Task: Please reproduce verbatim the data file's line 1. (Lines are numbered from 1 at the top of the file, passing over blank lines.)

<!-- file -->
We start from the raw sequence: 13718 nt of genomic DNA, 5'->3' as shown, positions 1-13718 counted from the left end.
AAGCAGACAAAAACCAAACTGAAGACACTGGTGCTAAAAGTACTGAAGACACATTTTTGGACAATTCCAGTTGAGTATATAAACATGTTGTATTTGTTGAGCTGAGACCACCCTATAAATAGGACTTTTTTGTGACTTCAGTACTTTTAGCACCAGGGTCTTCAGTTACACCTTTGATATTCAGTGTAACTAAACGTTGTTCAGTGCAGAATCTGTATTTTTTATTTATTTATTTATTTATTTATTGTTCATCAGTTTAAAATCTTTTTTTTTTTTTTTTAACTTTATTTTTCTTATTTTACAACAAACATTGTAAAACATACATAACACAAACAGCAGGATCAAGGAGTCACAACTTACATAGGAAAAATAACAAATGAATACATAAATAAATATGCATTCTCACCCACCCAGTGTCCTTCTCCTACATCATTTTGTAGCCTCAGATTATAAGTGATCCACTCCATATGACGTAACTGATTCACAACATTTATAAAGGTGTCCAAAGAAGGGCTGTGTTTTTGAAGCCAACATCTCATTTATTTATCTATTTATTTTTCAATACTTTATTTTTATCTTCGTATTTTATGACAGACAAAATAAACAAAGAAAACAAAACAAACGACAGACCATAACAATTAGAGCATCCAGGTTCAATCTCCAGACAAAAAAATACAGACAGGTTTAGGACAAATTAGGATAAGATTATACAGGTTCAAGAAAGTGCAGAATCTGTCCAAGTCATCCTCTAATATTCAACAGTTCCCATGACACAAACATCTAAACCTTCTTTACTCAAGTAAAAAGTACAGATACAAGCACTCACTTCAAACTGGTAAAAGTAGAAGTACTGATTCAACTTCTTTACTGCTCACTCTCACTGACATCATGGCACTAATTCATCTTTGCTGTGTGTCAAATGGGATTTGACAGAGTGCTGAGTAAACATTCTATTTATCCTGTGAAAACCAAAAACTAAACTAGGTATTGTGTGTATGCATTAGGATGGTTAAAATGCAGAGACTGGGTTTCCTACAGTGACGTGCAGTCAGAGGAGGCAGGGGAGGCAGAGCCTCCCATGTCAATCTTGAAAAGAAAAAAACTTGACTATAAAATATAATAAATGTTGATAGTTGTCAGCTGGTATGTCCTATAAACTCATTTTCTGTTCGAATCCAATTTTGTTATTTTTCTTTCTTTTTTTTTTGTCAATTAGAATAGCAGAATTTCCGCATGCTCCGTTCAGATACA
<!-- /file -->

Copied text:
We start from the raw sequence: 13718 nt of genomic DNA, 5'->3' as shown, positions 1-13718 counted from the left end.